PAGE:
Wednesday, February 23, 2011

Back to the ponds!

I returned this afternoon to the Summit Ponds (central Panama), after visiting the place last monday, this time accompanying Rosabel Miró who wanted to see the White-eyed Vireo reported there. The place was crowded with two groups of birders, one of them guided by Carlos Bethancourt himself (who reported the rare migrant in the first place, he is at the far left). They were more interested in the residents Lance-tailed Manakins, so we focused on finding the rare vireo (for Panama). Not even 10 minutes after our arrival, we found the White-eyed Vireo exactly in the same tangles where I left it last monday! In the meanwhile, both groups departed to the ponds. Since a year ago, the Autoridad del Canal de Panama (ACP) prohibited the entry to the ponds and we lost a nice birding area, but Carlos got a permission so he was able to visit the ponds and the old Gamboa road that passes through them... so I infiltrate the group! Before reaching the ponds, a male Gartered Trogon welcomed us by perching over the road and vocalizing for the delight of all the birders... specially those with photographic equipment. The yellow underparts and eye ring are enough to recognize this species in Panama. My photo is a little overexposed, but still you can have an idea of the beautiful color pattern that this creature have. At the ponds, everyone was busy watching the birds that live there. This is one of the most reliable sites to find Boat-billed Herons, and of course we found two of them quietly resting on a branch over the water... I barely saw one individual last year because I was unable to visit these ponds. Others birds, regular in the area, were Lesser Kiskadee, Amazon and Green Kingfishers and Prothonotary Warbler. Then, Carlos spotted a heron perched quietly close to the road. The excitement was evident when he revealed that he got an immature Agami Heron. Despite its youth, it exhibited the long and thin bill plus the very long neck characteristic of the species. The heron also exhibited some blue feathers, specially in the wings, and a contrasting light blue crown... simply amazing! You know is still a young bird because of its mostly brown plumage, with white throat and underparts. This is just my third Agami Heron, and my first in the Summit Ponds where it have been reported before. Carlos called Rosabel, who was still at the vireo spot showing it to her husband Karl who arrived later, and then he continue his way deep inside the road. We stayed admiring the heron, watching it fishing and moving along the fallen trunk. What a great experience. After a while, Rosabel received another phone call from Carlos. He and his group saw an adult Rufous Nightjar on a nest. He gave us the directions, and we eventually reached the place... Carlos was kind enough to come back in order to show us the bird, which was magnificently camouflaged with its surrounding, as you can see in the photo. What a great manner to end the day. Carlos, thank you again for all the pretty birds!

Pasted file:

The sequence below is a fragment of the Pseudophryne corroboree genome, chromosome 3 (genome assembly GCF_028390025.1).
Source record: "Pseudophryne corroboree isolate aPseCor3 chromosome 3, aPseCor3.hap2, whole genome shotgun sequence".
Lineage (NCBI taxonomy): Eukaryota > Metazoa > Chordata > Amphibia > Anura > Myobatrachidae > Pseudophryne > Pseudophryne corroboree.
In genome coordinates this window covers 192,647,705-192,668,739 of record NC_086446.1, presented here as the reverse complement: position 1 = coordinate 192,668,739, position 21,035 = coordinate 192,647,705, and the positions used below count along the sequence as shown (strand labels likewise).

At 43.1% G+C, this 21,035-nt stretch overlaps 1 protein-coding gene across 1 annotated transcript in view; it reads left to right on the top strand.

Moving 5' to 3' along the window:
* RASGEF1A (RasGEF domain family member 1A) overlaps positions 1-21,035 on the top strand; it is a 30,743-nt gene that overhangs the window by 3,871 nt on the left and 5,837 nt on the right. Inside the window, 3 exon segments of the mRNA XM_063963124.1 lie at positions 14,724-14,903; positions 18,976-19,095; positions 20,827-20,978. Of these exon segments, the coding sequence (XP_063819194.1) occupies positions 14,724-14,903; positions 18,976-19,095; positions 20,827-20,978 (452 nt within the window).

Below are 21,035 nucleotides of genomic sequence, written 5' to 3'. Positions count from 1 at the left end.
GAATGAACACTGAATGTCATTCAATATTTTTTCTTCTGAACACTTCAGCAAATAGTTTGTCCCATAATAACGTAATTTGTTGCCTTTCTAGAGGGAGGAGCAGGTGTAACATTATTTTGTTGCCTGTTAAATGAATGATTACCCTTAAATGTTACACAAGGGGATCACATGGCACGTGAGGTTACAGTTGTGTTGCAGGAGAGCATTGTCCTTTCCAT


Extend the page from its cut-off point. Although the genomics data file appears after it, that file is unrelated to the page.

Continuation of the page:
1. Rafa and I went yesterday and got 2 vireos! Thanks Jan for the directions!

  2. @enicio: two vireos! WOW, that's nice, congratulations!